Behavioural Economics Research Group (BERG)

Behavioural Economics Research Group theme picture

From field and laboratory evidence we know that human behaviour is not consistent with the neoclassical economic theory. This group studies behavioural aspects of economic decision making to improve the current theoretical and applied knowledge, and to evaluate behavioural public policy. Our methods include formal theory, laboratory experiments, field experiments, surveys, and field data. Our group meets to discuss behavioural research in organisational economics, labour economics, health economics, welfare economics, industrial economics, and other areas. 

Research group leader

Subhasish M. Chowdhury

Academic staff

Daniel GrayBert Van Landeghem 

Aidas MasiliūnasJesse Matheson

Matthew Rablen

Jennifer Roberts

Karl B. Taylor

Aki Tsuchiya

PhD students

Jessica Burke

Eko Arief Yogama

Hao Zhu

Representative publications

Subhasish M. Chowdhury., Esteve‐González, P., & Mukherjee, A. (2023). Heterogeneity, leveling the playing field, and affirmative action in contestsSouthern Economic Journal, 89( 3), 924– 974.

Elliott, J., & Aki Tsuchiya (2022). Do they just know more, or do they also have different preferences? An exploratory analysis of the effects of self-reporting serious health problems on health state valuation. Social Science & Medicine315, 115474.

Alzuabi, R., Brown, S., & Karl B. Taylor (2022). Charitable behaviour and political affiliation: Evidence for the UKJournal of Behavioral and Experimental Economics100, 101917.

Baik, K.H., Subhasish M. Chowdhury, & Ramalingam, A. (2022). Group Size and Matching Protocol in Contests. Canadian Journal of Economics, 54(4), 1716-1736.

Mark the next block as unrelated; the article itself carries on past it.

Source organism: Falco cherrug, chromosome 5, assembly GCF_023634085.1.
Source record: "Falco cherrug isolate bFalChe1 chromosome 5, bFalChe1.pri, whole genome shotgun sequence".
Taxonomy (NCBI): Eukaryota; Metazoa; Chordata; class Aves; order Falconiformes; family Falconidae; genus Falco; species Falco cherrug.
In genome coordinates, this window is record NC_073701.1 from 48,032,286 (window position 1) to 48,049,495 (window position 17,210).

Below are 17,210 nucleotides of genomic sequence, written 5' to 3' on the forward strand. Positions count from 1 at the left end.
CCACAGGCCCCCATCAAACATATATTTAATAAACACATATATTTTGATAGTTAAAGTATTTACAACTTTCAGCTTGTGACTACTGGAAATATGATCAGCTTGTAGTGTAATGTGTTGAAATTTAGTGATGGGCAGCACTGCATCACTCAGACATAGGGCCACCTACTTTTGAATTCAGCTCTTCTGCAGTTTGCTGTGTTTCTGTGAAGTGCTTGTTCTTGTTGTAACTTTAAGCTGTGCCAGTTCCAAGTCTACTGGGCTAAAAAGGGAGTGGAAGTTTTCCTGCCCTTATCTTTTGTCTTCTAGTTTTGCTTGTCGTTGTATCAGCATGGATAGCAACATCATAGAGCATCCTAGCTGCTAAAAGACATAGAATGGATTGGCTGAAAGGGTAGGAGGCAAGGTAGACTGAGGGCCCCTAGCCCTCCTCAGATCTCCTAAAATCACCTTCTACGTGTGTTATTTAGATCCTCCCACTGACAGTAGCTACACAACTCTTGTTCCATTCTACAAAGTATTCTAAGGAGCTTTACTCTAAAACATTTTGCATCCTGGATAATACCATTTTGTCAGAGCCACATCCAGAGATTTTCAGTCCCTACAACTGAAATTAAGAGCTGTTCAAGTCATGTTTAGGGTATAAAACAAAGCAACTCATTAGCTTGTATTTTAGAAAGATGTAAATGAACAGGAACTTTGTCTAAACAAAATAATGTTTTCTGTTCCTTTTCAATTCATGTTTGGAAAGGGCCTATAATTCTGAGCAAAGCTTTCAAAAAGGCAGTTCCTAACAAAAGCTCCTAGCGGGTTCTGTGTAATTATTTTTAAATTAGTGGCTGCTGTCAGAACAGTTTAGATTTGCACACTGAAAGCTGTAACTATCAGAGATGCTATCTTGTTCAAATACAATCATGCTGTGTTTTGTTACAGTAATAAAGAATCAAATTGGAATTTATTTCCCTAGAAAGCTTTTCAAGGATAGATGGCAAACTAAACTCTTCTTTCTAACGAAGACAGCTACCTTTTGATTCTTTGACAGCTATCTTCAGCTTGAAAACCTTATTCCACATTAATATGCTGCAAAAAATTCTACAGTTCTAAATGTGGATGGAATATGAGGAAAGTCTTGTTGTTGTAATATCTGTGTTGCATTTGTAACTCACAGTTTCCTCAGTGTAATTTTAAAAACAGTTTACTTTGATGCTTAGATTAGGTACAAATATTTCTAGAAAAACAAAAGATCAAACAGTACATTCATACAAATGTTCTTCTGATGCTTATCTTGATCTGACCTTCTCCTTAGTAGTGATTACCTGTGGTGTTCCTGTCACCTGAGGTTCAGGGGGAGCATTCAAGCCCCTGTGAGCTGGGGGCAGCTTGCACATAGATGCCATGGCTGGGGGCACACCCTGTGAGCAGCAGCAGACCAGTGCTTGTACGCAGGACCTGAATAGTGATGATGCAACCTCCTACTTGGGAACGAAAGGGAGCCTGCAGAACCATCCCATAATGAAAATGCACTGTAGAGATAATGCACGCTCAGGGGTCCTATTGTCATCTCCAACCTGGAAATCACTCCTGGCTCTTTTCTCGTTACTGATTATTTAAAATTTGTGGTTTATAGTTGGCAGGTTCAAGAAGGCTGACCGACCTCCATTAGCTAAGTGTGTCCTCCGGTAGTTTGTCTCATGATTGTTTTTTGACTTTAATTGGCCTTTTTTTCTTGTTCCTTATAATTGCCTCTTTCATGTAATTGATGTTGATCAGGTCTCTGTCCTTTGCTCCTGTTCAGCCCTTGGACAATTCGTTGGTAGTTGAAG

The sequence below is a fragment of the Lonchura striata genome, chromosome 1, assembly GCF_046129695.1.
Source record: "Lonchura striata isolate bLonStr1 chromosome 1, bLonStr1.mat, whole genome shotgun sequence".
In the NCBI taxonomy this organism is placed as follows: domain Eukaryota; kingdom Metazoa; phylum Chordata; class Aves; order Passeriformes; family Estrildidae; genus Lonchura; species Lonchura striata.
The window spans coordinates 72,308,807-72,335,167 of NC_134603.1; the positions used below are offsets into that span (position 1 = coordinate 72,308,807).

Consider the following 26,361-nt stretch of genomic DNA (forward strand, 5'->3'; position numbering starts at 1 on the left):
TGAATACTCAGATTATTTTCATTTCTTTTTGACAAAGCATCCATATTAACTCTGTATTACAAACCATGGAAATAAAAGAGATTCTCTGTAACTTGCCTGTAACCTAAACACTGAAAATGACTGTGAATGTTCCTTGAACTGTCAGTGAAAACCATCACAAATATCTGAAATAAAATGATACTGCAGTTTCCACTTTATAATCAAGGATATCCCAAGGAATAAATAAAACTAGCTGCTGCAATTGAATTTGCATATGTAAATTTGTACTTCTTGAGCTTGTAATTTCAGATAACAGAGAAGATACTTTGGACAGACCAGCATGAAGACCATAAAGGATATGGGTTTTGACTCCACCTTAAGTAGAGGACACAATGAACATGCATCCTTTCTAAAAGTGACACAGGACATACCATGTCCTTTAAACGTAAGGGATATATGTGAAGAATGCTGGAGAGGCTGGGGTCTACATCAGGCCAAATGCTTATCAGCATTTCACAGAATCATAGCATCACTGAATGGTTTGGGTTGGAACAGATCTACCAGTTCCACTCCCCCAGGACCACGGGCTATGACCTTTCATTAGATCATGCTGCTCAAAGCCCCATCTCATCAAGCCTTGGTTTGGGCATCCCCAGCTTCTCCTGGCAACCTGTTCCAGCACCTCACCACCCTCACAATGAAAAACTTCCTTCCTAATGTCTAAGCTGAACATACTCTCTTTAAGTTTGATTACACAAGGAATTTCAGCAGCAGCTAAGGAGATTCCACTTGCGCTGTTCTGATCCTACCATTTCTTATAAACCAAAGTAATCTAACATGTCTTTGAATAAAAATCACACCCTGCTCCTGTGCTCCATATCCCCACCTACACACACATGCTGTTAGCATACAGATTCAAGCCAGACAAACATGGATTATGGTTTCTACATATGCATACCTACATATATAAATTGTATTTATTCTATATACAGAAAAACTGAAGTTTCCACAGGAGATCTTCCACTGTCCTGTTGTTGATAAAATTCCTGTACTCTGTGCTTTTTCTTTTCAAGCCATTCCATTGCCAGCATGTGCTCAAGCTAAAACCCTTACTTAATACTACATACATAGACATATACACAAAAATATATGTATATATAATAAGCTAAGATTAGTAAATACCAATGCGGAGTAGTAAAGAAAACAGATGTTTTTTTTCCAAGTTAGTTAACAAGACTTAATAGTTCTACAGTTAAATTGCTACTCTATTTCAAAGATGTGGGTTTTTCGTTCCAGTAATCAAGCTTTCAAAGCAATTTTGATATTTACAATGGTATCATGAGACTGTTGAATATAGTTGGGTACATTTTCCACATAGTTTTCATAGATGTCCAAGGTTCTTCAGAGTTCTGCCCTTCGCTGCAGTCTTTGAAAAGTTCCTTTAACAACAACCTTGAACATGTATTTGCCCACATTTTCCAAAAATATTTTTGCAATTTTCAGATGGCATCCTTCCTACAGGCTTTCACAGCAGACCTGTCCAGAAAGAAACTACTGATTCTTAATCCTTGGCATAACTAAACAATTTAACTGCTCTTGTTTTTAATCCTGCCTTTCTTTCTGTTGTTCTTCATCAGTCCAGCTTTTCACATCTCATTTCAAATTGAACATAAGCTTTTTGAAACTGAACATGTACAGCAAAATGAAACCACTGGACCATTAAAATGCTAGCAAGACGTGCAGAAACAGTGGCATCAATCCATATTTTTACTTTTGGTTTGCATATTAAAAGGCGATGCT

Brown, S., Ghosh, P., Daniel Gray, Pareek, B., & Roberts, J. (2021). Saving behaviour and health: A high-dimensional Bayesian analysis of British panel data. The European Journal of Finance27(16), 1581-1603.

Daniel Gray, Montagnoli, A., & Moro, M. (2021). Does education improve financial behaviors? Quasi-experimental evidence from Britain. Journal of Economic Behavior & Organization183, 481-507.

Daniel Gray, Pickard, H., & Munford, L. (2021). Election outcomes and individual subjective wellbeing in Great Britain. Economica88(351), 809-837.

Powell, P. A., Jennifer Roberts, Gabbay, M., & Consedine, N. S. (2021). Care Starts at Home: Emotional State and Appeals to Altruism may Reduce Demand for Overused Health Services in the UK. Annals of Behavioral Medicine55(4), 356-368.

Subhasish M. Chowdhury, Kovenock, D., Rojo-Arjona, D., & Wilcox, N.(2021) Focality and Asymmetry in Multi-battle Contests. Economic Journal, 131(636), 1593-1619.

Abásolo, I., & Aki Tsuchiya (2020). Comparing aversions to outcome inequality and social risk in health and income: An empirical analysis using hypothetical scenarios with losses. Health Economics29(1), 85-97.

Aidas Masiliūnas, & Nax, H. H. (2020). Framing and repeated competitionGames and Economic Behavior124, 604-619.

Baik, K.H., Subhasish M. Chowdhury, & Ramalingam, A. (2020). The Effects of Conflict Budget on the Intensity of Conflict: An Experimental Investigation. Experimental Economics, 23(1), 240-258. 

McDool, E., Powell, P., Jennifer Roberts, & Karl B. Taylor (2020). The internet and children’s psychological wellbeingJournal of health economics69, 102274.